Image: Sucker Punch Productions, 20th Century Fox

For decades, superheroes had the worst luck when it came to video games, the X-Men chief among them. There are a few welcome outliers—Raven Software’s X-Men Legends duology remains a classic, Wolverine’s game adaptation for his first solo movie has its silly charm, and you can still find the classic beat-’em-up cabinet in arcades everywhere—but there are more lows than highs, from Mutant Wars and X2: Wolverine’s Revenge, to the franchise’s last big stab at mainstream gaming respectability, 2011’s X-Men: Destiny. Sluggish and overwrought, the latter seemed to be the kiss of death for Marvel’s mutants, the precursor to their eventual fate years before they were kicked out of Marvel Vs. Capcom: Infinite. (Getting left out in the cold during Marvel’s big purchase by Disney probably didn’t help.)

Just as in the world of comics and films, hope for the X-Men to do more than tread water in the world of gaming seemed dismal until Disney’s recent acquisition of its wayward toys. Beyond next month’s Marvel Ultimate Alliance 3, though, it may be some time before Disney decides to give its mutants the Spider-Man treatment, where a developer gives the brand a much needed restart that drills into the things that make it special. But if you own a PlayStation, you don’t have to look too far to get a glimpse of what that big-budget hypothetical X-Men game might look like: Just play Sucker Punch’s superhero saga Infamous—first released 10 years ago last week—instead.

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Cole McGrath v. one of many giant swamp monsters.
Image: Sucker Punch Productions

The elements of what make a good X-Men game seem simple, but have proven tough to nail down. X-Men Legends went for the simple appeal of wielding the power of iconic characters and using that to draw in any type of fan—but the appeal ended there. X-Men: Destiny had the opposite problem: It wanted to make players really think about if they truly would protect or harm humans, but the choices lacked any real impact—in addition to the game itself not being fun to play.

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2009’s Infamous and its numerous sequels took the best of both worlds, combining some of the best superpowered game-play around with a story just engaging enough for it to feel like it could be The Gifted—but with a better budget, and slightly higher scope. The original game followed the story of bike messenger Cole MacGrath weeks after an explosion left his New York-like city under quarantine and him with mysterious, lightning-based superpowers. Cel-shaded cutscenes help convey Cole’s inner thoughts and help make him a grounded character, even as the world gets more batshit and X-Men-like around him. (He even becomes a vampire in the 2011 side story Festival Of Blood, just a year after Jubilee had the same transformation in the comics.) In between fighting telekinetic homeless men and invisible cultists, Cole finds time to kill his future self, an evil time traveler who came back to better prepare Cole to save the world—exactly the sort of convoluted troubles Charles Xavier and his students find themselves in on the regular.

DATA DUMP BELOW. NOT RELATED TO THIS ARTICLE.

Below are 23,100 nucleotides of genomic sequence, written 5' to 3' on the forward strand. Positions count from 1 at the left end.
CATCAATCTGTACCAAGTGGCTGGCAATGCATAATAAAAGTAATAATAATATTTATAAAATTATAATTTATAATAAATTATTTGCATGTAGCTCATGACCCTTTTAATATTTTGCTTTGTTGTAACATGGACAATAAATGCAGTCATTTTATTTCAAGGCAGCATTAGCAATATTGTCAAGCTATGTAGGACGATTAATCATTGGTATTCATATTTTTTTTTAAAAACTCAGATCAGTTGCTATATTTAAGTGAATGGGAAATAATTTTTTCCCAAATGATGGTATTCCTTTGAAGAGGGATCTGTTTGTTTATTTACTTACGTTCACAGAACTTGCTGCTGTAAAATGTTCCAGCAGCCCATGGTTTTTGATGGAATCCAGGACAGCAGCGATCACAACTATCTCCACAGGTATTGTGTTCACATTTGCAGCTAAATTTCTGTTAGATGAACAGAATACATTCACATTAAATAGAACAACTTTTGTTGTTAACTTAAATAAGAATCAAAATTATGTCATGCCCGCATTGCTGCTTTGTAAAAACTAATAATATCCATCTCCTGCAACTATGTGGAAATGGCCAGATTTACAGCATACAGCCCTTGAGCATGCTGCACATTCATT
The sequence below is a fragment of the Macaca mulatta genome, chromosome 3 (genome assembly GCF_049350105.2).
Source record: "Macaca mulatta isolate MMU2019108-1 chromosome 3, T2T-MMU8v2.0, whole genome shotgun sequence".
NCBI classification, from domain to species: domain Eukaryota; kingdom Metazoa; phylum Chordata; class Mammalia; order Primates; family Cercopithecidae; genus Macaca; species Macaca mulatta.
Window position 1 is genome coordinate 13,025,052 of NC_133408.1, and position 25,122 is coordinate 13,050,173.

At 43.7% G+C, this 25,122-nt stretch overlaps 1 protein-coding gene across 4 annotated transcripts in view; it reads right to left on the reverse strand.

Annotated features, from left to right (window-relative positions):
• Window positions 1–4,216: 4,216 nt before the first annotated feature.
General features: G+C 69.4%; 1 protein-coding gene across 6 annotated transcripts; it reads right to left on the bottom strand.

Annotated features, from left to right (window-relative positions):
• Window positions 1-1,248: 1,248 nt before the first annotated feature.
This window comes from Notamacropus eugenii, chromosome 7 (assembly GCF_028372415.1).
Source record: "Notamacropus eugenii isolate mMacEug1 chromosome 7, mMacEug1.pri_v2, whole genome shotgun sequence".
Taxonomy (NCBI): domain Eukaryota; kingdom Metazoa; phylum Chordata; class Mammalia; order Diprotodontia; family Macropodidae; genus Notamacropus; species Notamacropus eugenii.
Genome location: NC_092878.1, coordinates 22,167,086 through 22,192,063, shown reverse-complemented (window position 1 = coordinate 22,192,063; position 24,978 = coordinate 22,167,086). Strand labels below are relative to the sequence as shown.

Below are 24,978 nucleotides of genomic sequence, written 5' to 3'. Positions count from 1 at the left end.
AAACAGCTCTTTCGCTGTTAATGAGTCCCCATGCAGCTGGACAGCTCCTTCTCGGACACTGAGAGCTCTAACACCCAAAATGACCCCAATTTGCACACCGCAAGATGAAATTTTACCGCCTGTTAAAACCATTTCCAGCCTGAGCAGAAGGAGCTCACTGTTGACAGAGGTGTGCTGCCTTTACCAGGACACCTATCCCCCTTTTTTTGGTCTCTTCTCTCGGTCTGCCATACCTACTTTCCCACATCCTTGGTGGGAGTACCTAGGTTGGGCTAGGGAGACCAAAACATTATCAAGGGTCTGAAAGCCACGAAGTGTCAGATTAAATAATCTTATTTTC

2011’s Infamous 2 sees Cole and his buddy Zeke fleeing to the game’s version of New Orleans following a beatdown from a giant flaming Beast, getting stronger as the fiery being makes its way across the East Coast for round two. Even with the Beast making his way downtown, Cole finds his time largely occupied by a charismatic William Stryker-type named Bertrand, convinced he’s destined to lead a Conduit genocide. In the most X-Men-twist possible, the Beast reveals itself to be the game’s equivalent of the Phoenix Force, activating potential Conduits—as the game’s take on hated-and-feared-youths-with-superpowers are dubbed—but killing anyone unlucky enough to be normal in the process. Cue the classic X-Men dilemma: Save humanity, or ensure the survival of a small, possibly more evolved group? It’s treated as a dilemma, but not really: Cole sacrifices himself in that game’s canon ending, saving humanity and helping the future of the franchise become more comfortably seated in X-Men territory, as the Conduit “threat” becomes more widely known and feared.

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Delsin Rowe: avid video consumer.
Image: Sucker Punch Productions

Picking up seven years later, 2014’s soft reboot Second Son and its DLC side story First Light unpacks the effects of Cole’s sacrifice on the wider world. Conduits are now hunted and dubbed “bio-terrorists,” locked in a prison while their rights are stripped away by an organization called the DUP. Replacing Cole as the protagonist is Seattle graffiti artist Delsin Rowe, given the more versatile (and fun) power of absorbing other Conduit abilities, Rogue-style. Where Cole was sullen and burdened—not unlike Wolverine or Cyclops—Delsin is Second Son’s equivalent to Nightcrawler, a youthful smartass with an accompanying alt-rock soundtrack meant to be played loudly by a teen trying to piss off their parents.